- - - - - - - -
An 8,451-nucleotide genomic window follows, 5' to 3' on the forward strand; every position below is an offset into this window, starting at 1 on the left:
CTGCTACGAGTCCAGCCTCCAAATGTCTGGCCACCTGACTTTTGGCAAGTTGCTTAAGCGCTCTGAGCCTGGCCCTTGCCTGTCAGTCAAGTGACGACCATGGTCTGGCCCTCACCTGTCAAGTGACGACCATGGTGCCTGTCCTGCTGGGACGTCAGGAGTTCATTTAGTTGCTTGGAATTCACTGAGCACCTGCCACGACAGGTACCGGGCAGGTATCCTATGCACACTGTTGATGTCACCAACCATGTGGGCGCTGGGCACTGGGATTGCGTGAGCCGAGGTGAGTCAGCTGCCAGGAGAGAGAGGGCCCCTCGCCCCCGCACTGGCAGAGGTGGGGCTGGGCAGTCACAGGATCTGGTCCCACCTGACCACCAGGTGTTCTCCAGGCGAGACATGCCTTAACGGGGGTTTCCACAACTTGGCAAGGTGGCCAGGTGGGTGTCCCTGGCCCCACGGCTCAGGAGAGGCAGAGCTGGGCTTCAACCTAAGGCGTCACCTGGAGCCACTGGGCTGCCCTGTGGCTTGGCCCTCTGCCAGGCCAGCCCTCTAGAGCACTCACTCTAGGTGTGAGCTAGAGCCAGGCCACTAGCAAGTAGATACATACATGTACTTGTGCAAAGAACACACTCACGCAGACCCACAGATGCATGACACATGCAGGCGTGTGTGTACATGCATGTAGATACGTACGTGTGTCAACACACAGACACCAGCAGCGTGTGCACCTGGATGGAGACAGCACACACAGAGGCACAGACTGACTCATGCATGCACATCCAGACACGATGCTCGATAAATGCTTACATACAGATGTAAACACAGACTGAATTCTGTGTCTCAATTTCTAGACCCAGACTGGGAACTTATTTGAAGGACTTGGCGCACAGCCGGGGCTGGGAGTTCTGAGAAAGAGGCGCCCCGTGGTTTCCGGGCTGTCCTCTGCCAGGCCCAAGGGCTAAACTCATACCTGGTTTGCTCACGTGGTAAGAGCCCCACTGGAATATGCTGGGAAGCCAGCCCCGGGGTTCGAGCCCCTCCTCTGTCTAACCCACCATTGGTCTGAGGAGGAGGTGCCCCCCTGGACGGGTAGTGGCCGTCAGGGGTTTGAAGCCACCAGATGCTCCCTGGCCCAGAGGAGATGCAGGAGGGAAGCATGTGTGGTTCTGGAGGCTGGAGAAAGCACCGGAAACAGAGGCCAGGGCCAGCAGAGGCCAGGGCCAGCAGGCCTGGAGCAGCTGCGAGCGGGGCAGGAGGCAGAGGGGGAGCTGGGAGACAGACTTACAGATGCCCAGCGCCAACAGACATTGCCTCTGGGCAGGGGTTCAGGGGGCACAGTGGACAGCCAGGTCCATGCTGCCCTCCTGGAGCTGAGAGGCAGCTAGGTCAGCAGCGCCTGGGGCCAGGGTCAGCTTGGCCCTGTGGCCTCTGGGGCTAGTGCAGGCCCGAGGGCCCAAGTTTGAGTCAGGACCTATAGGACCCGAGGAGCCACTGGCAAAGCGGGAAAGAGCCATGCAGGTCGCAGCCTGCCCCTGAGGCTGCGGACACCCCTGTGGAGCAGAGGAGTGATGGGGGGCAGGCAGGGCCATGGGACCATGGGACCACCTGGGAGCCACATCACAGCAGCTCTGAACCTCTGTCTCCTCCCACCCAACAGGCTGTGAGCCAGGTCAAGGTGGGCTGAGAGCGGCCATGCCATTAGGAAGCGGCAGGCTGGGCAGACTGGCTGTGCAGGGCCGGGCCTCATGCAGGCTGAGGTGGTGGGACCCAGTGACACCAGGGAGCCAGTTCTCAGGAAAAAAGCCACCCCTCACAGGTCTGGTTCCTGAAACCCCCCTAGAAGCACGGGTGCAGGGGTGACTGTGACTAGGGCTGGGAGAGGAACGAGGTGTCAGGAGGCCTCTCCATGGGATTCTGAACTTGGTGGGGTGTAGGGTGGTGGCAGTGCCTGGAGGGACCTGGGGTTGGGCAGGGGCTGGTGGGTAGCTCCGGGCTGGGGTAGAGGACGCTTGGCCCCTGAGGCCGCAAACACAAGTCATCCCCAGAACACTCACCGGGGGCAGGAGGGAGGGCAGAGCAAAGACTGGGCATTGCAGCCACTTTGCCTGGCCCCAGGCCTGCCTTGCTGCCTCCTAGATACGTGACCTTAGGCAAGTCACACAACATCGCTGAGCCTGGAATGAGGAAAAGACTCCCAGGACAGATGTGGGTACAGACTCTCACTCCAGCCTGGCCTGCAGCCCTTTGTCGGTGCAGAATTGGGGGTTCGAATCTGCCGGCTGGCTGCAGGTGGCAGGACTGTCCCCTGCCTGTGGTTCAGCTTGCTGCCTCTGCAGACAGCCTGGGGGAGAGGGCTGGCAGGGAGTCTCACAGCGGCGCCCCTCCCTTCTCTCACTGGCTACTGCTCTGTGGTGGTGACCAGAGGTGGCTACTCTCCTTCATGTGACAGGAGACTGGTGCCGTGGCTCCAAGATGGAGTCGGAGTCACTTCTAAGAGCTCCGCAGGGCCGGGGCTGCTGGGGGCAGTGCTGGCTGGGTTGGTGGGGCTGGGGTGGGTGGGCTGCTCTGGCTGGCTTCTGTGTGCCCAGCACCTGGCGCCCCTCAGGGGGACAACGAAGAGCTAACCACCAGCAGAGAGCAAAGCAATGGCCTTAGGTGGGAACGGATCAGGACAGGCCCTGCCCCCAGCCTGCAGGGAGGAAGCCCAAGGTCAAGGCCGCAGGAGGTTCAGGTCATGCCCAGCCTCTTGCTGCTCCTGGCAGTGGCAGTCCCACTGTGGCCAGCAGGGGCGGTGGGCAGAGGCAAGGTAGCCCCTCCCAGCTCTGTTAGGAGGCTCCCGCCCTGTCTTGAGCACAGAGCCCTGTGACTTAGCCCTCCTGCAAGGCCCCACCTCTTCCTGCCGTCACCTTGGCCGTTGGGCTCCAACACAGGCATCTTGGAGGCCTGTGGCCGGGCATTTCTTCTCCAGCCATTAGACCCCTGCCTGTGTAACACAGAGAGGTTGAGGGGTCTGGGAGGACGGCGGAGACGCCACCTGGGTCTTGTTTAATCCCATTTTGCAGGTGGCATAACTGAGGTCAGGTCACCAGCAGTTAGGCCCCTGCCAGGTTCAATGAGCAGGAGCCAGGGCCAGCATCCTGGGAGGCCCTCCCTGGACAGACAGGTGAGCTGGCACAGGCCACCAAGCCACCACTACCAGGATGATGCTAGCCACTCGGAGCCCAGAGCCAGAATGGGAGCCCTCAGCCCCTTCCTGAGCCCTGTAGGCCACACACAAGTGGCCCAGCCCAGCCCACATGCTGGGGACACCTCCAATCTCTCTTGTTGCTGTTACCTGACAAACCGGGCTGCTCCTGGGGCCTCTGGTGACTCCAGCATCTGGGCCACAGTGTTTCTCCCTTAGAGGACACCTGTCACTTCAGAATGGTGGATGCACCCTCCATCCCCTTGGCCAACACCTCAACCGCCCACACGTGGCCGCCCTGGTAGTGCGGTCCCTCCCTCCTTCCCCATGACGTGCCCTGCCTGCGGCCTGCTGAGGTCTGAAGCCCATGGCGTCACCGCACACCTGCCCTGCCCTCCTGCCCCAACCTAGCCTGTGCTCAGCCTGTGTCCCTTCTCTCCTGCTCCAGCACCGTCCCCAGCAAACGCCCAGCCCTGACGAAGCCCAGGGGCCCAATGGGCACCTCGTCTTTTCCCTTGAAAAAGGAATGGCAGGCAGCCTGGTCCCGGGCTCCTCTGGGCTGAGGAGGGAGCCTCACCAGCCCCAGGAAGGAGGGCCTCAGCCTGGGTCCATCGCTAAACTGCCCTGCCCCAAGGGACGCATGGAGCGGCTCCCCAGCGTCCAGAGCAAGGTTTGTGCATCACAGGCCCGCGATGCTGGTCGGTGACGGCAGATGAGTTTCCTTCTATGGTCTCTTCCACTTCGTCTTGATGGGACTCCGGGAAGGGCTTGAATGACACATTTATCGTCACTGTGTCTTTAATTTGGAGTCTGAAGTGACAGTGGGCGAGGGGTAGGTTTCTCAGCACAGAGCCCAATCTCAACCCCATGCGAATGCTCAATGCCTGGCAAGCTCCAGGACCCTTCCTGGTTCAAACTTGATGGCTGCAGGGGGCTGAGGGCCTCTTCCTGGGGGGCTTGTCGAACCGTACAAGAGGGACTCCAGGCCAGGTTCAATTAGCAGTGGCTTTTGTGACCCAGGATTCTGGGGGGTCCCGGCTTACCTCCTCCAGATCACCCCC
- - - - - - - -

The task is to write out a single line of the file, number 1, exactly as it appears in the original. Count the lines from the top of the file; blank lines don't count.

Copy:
An 8,451-nucleotide genomic window follows, 5' to 3' on the forward strand; every position below is an offset into this window, starting at 1 on the left: